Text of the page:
Not all was lost, though, as the detour led me to a small flock of eastern bluebirds. Some were perched in the low branches of a nearby tree, and some were in the brush picking at berries of some sort.
Gulls? Who would want to write a column about gulls? Or, perhaps more importantly, who would want to read a column about gulls?
Well, I think gulls deserve a little ink considering how easy they are to find and how many of them there are. Nary a visit to any body of water goes by when you don’t see gulls, whether you want to or not. Not many parking lot visits go gull-less either.
It’s time for my favorite column of the year; a look back at my top 10 birding highlights from the previous year.
For all its faults, 2021 was a pretty good year for birdwatching. One thing that is not on this list for the first time in nearly 20 years is the Christmas Bird Count. I look forward to the all-day event for months leading up to it, but I had to bail on my birding partner Frank this year. An as-of-yet undiagnosed foot ailment that comes and goes was acting up, so I had to sit out this year’s CBC. Bummer.
But the year did include several highlights. Here are the top 10:
10. Crossbills. A sizable flock of red crossbills entertained New England birdwatchers at a Connecticut beach in March. They flew from spruce to spruce and the birder paparazzi followed their every move. Crossbills are unique in that their upper and lower bills cross rather than meet uniformly. The adaptation helps them get at seeds in spruce cones. Read story here.
9. Loons. If I see loons in any given year, it will make this list. I was camping with Katie at Woodford State Park in Vermont and I was hopeful but not optimistic that we’d see loons. Sure enough, despite the campground being fully booked, a pair of loons swam at the far end of the lake.
8. Feeder birds. My new home is not the birding paradise that my old place in the woods was, but a fair number of birds visit. I get most of the usual suspects, but the highlight was a small number of red-breasted nuthatches that came regularly last winter. Read story here.
7. Fall warblers. Birding in the fall can be tricky with the songbirds passing through in their non-breeding plumage. Warblers can be particularly tricky. But this fall, I had a few walks whereby palm warblers and yellow-rumped warblers (two that are relatively easy to recognize in the fall) were very numerous. It was like a little flashback to spring ahead of the long winter. Read story here.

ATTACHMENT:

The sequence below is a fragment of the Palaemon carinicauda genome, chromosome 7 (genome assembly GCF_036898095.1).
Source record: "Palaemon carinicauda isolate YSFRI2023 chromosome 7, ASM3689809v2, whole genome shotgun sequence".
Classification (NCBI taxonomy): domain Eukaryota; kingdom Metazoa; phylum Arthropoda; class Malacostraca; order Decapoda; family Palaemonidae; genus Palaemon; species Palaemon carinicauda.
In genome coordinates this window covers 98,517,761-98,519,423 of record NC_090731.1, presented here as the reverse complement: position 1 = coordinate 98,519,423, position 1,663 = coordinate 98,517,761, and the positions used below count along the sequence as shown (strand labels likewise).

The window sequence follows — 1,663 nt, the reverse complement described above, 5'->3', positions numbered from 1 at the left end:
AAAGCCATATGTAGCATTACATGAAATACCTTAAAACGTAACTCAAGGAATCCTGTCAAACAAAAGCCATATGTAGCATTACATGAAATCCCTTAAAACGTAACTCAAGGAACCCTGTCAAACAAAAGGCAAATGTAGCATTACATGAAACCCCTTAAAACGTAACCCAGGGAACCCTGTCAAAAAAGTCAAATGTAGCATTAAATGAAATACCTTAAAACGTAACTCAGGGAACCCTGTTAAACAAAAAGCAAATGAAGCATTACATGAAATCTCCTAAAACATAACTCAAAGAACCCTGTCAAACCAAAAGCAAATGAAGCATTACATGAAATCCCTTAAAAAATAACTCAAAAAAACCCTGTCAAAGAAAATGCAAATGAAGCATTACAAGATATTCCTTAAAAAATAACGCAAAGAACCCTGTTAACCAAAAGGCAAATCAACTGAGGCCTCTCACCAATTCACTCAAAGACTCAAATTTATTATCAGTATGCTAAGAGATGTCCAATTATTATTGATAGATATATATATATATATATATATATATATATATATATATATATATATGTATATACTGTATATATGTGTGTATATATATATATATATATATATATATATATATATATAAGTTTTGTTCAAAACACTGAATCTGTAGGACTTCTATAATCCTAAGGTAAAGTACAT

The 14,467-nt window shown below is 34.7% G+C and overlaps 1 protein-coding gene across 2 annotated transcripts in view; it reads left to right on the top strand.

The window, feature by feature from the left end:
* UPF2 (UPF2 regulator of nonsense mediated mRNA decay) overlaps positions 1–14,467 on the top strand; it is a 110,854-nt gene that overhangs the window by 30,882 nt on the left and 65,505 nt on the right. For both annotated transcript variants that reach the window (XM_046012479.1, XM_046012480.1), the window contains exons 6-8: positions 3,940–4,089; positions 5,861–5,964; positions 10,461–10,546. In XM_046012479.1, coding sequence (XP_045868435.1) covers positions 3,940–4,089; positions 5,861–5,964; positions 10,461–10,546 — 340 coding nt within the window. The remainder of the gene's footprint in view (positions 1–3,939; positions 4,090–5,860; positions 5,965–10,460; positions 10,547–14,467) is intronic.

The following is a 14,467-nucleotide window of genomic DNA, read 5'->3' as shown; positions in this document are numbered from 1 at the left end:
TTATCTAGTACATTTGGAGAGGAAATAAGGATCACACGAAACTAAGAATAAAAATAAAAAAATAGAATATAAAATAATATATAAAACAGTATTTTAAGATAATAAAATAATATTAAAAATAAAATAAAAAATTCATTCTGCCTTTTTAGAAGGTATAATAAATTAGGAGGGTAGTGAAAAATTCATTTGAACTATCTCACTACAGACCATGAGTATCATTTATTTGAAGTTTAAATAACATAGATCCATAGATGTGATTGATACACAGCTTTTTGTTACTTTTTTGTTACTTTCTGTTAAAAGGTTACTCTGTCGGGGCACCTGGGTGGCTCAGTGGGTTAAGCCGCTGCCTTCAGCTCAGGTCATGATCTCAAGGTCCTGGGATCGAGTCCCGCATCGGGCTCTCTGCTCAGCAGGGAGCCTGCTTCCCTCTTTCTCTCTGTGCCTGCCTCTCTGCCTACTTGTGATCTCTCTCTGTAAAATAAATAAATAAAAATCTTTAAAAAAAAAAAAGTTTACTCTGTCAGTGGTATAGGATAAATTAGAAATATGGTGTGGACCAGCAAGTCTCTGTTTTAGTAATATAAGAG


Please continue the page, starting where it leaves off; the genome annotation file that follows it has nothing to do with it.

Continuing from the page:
6. Clapper rail. Katie and I walked along a marsh in the spring and heard the unmistakable call of a clapper rail. We looked at an opening in the marsh and the unusual bird ran across the mudflat and disappeared into the tall marsh grasses.
5. No owl, but buntings. I walked the length of a Connecticut beach where a snowy owl had been being seen reliably for quite some time. I came up empty on the owl, but did enjoy the snow buntings and larks that were there. Read story here.
4. Cooperative indigo bunting. Indigo buntings are a thrill to see regardless of the circumstances. One August afternoon, I came across a brilliant male indigo bunting singing from an obvious perch close to the trail. Bird photography should always be so simple. Read story here.
3. Road eagle. Anyone who drives to work knows the daily commute can get rather monotonous. One morning, as I passed a swollen part of a creek where wood ducks occasionally swim, I noticed a large bird perched on a snag over the water. It was an immature bald eagle either resting or looking for prey in or around the water. A break from the norm, for sure. Read story here.